“What can you do as a Black student to advance the next generations of people, because there will [always] be another 18-year-old or 17-year-old. How can you make this campus more inclusive to them?”

Simons brought up his time as a BSU organizer at UC Berkeley, and Parham discussed his reporting of the BSU’s fight for institutional change at the university to benefit Black students. These actions led to the creation of the Fannie Lou Hamer Black Resource Center at UC Berkeley.

Parham encouraged students to remain resolute and aware of the importance of their activism and its precedent in the Black struggle, claiming “don’t let these crackers sway you, period, point blank.”

“In thinking about Black students and [their] activism, we really have to demand and always keep carrying that torch forward because when we stop carrying that torch, Black students are going to drop off,” Simons said.

“What can you do as a Black student to advance the next generations of people, because there will [always] be another 18-year-old or 17-year-old. How can you make this campus more inclusive to them?”

The pair commented on the developing situation and statement from the UCSB’s BSU Demands Team, who have been fighting for a black resource and development center over the past 50 years. UCSB recently addressed and agreed to meet several of the BSU’s demands.

Simons advised Black students to fight for their people on and off-campus as well, thinking about those who cannot afford to attend college. Simons reiterated his and Parham’s stance on Black students using their education to advance the cause of their people.

“If you can’t explain these theories that you’re learning to your cousin or to your grandma, what good is that theory? What good is talking if you ain’t taking action?” Simons said.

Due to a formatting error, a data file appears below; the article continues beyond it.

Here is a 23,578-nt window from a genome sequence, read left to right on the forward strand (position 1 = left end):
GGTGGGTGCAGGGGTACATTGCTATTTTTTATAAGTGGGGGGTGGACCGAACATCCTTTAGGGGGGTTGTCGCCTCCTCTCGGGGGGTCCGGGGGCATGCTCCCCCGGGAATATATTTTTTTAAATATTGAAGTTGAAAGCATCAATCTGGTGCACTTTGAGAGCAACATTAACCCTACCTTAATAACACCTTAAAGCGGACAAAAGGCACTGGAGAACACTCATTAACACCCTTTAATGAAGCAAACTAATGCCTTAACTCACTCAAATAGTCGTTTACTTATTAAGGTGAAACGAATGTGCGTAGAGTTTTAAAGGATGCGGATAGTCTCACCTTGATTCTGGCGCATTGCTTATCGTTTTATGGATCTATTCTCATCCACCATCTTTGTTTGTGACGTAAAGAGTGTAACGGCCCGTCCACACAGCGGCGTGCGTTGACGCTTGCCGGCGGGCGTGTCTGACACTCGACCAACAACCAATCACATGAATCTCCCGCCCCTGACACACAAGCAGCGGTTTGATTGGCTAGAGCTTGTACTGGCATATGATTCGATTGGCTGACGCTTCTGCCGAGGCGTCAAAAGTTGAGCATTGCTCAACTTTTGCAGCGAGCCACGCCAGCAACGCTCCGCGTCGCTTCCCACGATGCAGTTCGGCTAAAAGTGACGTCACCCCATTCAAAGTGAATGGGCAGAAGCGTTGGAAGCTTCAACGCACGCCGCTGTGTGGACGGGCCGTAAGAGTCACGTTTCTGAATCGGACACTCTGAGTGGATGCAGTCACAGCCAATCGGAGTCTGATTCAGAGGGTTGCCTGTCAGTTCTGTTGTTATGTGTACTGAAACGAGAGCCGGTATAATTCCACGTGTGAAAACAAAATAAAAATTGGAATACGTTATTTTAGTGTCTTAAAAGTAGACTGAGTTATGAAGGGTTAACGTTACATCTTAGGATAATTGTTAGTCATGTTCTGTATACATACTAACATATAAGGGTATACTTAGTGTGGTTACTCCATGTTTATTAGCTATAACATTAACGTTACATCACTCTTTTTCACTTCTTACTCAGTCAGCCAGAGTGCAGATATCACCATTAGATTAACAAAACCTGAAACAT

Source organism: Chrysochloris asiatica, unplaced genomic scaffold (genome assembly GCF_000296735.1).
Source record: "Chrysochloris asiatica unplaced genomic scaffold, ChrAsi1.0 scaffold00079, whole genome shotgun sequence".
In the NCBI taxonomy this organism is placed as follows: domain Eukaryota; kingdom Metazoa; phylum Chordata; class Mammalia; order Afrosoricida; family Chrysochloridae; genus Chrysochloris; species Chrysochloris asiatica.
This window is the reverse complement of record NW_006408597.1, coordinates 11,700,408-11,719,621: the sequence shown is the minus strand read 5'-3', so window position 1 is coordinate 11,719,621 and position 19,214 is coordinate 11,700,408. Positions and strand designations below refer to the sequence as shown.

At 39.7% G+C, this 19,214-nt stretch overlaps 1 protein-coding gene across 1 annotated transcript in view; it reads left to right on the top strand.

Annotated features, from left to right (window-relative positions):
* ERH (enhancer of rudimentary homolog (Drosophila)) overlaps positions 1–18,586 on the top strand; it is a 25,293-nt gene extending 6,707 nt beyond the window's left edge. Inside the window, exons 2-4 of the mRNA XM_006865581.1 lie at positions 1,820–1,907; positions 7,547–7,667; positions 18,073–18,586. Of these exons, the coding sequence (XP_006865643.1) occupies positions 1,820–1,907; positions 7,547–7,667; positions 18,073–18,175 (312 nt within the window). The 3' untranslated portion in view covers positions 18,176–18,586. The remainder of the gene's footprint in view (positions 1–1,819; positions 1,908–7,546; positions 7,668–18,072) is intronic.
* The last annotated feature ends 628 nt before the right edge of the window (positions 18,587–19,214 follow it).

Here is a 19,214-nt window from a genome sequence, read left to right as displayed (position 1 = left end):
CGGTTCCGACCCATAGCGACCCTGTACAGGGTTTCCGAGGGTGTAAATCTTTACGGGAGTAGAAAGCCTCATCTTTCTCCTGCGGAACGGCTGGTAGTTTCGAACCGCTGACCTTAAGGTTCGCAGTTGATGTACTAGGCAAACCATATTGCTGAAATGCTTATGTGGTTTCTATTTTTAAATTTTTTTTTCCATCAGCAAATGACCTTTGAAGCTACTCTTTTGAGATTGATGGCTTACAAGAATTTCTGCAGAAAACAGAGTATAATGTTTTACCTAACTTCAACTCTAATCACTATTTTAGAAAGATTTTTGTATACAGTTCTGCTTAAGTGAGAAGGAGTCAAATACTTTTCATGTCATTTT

The hosts then offered their thoughts on the forthcoming election campaigns for President of the United States, particularly on Kamala Harris. The duo made clear their denunciation of her politics, skeptical of other current black leadership and critical of purely elections-based politics.

“A lot of us as Black people can’t seem to recognize anti-Blackness and white supremacy outside of whiteness,” Parham said.

Parham added, before pressing further into the subject, that a rejection of any commentary about Kamala Harris that is grounded in misogynoir, which is sexism or misogyny targeting Black women specifically.

Parham and Simons had harsh words for Barack Obama as well, believing that he furthered an oppressive system that subjugates people that look like him.

“[It’s] strategic, I always tell people ‘Obama was the best chess move for white supremacy,’ because you can put a Black face on it and it’s still going to do its job,” Simons said.

The two weaved together past and contemporary history, using the words of Black leaders like Martin Luther King Jr. and Malcolm X to highlight their thoughts regarding integration and the dichotomy of the ballot or the bullet.

Simons concluded with some words about the power of history, and its necessity in understanding the trajectory of revolutionary struggle and the questions which arise from this process.

“We come from a perspective, a revolutionary perspective, right? When we think about these systems we have to understand the history, it ain’t just an individual,” he said.

“Why can’t we have free food, why can’t we have free healthcare, why can’t we have free housing, why do we give billions and billions of dollars to Israel to fund the occupation of Palestine, but we have people here living on the streets?”

Simon said that Black people must ultimately ask, “What does it mean to be a revolutionary?”